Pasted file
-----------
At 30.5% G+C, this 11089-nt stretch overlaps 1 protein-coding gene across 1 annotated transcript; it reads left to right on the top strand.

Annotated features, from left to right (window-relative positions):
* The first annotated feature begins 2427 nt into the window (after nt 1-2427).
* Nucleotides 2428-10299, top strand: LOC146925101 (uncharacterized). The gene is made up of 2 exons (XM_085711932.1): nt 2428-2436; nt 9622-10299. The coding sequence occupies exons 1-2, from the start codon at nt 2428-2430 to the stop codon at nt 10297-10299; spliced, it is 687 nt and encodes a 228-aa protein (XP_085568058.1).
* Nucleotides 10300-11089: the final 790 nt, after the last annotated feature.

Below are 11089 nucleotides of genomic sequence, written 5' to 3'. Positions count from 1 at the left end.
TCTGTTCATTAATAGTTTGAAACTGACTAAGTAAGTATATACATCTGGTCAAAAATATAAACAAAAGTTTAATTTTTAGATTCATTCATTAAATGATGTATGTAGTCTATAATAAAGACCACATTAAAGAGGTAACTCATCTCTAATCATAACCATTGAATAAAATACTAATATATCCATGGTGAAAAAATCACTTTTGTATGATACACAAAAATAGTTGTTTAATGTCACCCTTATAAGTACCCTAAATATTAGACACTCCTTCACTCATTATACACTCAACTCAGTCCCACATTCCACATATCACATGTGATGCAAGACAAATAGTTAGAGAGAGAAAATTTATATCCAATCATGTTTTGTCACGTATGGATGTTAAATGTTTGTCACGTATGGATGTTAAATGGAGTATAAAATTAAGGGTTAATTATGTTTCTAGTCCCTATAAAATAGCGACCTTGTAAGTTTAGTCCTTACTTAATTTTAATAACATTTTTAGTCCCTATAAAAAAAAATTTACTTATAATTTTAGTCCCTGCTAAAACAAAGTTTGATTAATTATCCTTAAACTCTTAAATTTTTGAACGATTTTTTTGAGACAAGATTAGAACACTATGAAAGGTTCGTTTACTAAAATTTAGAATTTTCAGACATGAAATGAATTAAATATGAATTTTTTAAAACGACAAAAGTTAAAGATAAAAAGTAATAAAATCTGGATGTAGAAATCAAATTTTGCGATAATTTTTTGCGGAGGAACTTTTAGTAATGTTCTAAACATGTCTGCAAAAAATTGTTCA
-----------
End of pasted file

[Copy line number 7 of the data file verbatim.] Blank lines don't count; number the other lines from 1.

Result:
TCTGTTCATTAATAGTTTGAAACTGACTAAGTAAGTATATACATCTGGTCAAAAATATAAACAAAAGTTTAATTTTTAGATTCATTCATTAAATGATGTATGTAGTCTATAATAAAGACCACATTAAAGAGGTAACTCATCTCTAATCATAACCATTGAATAAAATACTAATATATCCATGGTGAAAAAATCACTTTTGTATGATACACAAAAATAGTTGTTTAATGTCACCCTTATAAGTACCCTAAATATTAGACACTCCTTCACTCATTATACACTCAACTCAGTCCCACATTCCACATATCACATGTGATGCAAGACAAATAGTTAGAGAGAGAAAATTTATATCCAATCATGTTTTGTCACGTATGGATGTTAAATGTTTGTCACGTATGGATGTTAAATGGAGTATAAAATTAAGGGTTAATTATGTTTCTAGTCCCTATAAAATAGCGACCTTGTAAGTTTAGTCCTTACTTAATTTTAATAACATTTTTAGTCCCTATAAAAAAAAATTTACTTATAATTTTAGTCCCTGCTAAAACAAAGTTTGATTAATTATCCTTAAACTCTTAAATTTTTGAACGATTTTTTTGAGACAAGATTAGAACACTATGAAAGGTTCGTTTACTAAAATTTAGAATTTTCAGACATGAAATGAATTAAATATGAATTTTTTAAAACGACAAAAGTTAAAGATAAAAAGTAATAAAATCTGGATGTAGAAATCAAATTTTGCGATAATTTTTTGCGGAGGAACTTTTAGTAATGTTCTAAACATGTCTGCAAAAAATTGTTCA